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Live Footage: Black Pumas Perform “Colors” on “Jimmy Kimmel Live”

I’ve written quite a bit about the acclaimed and rapidly rising Austin, TX-based soul act, Black Pumas throughout the course of this past year, and as you may recall, the act which is led by Grammy Award-winning producer, songwriter and guitarist drian Quesada and 27 year old singer/songwriter Eric Burton and features a cast of collaborators can trace its origins to when Burton, a popular street performer in his native Los Angeles busked his way across country to Austin, where he met Quesada. 

Black Pumas released their self-titled, full-length debut earlier this year, and since its release the act has been on a relentless touring schedule that has included three separate stops in New York alone: The Knitting Factory, back in May; Mercury Lounge, back in July; and Brooklyn Bowl last month. Album single “Colors” exploded nationally when a live version of the song amassed over 4 million YouTube views — and since then, the song has become the most added song to Adult Album Alternative (AAA) radio. None of that should be surprising as the song is a decidedly old school singer/songwriter soul-inspired track centered around a looping 12 bar blues guitar line, twinkling Rhodes, some gospel-like backing vocals and Burton’s incredibly soulful and expressive vocals, which manage to express hurt, yearning, pride and awe simultaneously. As Burton, Quesada and company explained to The Fader by email, “‘Colors’ was written while the sun was going down on a rooftop in New Mexico. Finding inspiration in the multicolored hues of the night sky. The song is a message of togetherness, but there’s awareness of mortality mixed in . . .”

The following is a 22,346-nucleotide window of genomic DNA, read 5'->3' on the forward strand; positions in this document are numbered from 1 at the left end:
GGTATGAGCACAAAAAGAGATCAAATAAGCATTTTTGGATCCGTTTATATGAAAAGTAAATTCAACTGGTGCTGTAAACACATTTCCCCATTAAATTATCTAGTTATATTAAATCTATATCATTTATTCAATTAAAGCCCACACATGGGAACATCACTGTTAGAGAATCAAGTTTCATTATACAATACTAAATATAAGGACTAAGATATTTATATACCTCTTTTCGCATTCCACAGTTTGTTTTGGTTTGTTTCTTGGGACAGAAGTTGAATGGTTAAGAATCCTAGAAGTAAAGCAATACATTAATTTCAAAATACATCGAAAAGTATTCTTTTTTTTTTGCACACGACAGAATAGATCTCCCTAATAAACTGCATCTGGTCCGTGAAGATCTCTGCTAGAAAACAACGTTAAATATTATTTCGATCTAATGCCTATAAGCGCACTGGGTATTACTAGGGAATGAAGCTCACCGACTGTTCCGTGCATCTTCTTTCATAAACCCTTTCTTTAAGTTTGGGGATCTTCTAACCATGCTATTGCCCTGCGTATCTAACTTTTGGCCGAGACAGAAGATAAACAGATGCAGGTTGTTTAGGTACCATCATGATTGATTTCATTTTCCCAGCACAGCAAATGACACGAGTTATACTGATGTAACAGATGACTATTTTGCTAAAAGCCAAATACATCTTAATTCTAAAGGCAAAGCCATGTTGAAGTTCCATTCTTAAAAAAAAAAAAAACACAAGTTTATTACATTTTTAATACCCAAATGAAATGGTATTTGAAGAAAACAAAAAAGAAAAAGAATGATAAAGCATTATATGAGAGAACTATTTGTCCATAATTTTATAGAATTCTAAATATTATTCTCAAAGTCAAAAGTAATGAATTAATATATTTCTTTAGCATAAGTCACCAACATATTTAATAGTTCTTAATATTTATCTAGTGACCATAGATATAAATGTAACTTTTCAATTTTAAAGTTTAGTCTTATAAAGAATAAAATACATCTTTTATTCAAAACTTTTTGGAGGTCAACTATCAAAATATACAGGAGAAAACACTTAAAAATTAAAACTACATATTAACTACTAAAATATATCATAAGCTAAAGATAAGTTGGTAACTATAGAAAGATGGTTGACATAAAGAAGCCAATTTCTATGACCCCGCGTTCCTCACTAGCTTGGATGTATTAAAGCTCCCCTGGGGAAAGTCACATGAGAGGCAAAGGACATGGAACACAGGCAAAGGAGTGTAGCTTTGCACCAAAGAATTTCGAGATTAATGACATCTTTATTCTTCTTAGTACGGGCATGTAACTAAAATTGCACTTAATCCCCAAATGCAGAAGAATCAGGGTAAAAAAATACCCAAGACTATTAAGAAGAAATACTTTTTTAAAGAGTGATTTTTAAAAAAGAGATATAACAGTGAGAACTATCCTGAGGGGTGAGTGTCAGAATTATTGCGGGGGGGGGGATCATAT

Building upon a rapidly growing profile, the band made their nationally televised debut last night, performing “Colors” on Jimmy Kimmel Live. 

New Video: Los Angeles’ SadGirl Releases a Stylistic and Surreal Visual for “Miss Me”